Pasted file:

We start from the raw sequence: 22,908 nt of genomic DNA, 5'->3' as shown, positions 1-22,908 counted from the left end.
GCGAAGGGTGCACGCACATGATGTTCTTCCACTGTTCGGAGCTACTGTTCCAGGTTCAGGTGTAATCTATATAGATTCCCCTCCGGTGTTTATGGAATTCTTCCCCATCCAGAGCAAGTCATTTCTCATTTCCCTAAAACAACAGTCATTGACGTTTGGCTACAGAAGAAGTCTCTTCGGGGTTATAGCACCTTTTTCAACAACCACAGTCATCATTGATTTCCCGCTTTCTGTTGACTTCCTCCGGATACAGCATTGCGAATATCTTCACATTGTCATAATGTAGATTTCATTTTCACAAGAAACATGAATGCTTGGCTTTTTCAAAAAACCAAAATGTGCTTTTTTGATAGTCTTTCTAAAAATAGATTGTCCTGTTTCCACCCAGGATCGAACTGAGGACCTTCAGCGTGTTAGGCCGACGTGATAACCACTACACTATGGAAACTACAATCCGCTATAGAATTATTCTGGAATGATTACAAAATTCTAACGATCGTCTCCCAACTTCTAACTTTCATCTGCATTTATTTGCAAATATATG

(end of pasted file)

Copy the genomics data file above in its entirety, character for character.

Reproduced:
We start from the raw sequence: 22,908 nt of genomic DNA, 5'->3' as shown, positions 1-22,908 counted from the left end.
GCGAAGGGTGCACGCACATGATGTTCTTCCACTGTTCGGAGCTACTGTTCCAGGTTCAGGTGTAATCTATATAGATTCCCCTCCGGTGTTTATGGAATTCTTCCCCATCCAGAGCAAGTCATTTCTCATTTCCCTAAAACAACAGTCATTGACGTTTGGCTACAGAAGAAGTCTCTTCGGGGTTATAGCACCTTTTTCAACAACCACAGTCATCATTGATTTCCCGCTTTCTGTTGACTTCCTCCGGATACAGCATTGCGAATATCTTCACATTGTCATAATGTAGATTTCATTTTCACAAGAAACATGAATGCTTGGCTTTTTCAAAAAACCAAAATGTGCTTTTTTGATAGTCTTTCTAAAAATAGATTGTCCTGTTTCCACCCAGGATCGAACTGAGGACCTTCAGCGTGTTAGGCCGACGTGATAACCACTACACTATGGAAACTACAATCCGCTATAGAATTATTCTGGAATGATTACAAAATTCTAACGATCGTCTCCCAACTTCTAACTTTCATCTGCATTTATTTGCAAATATATG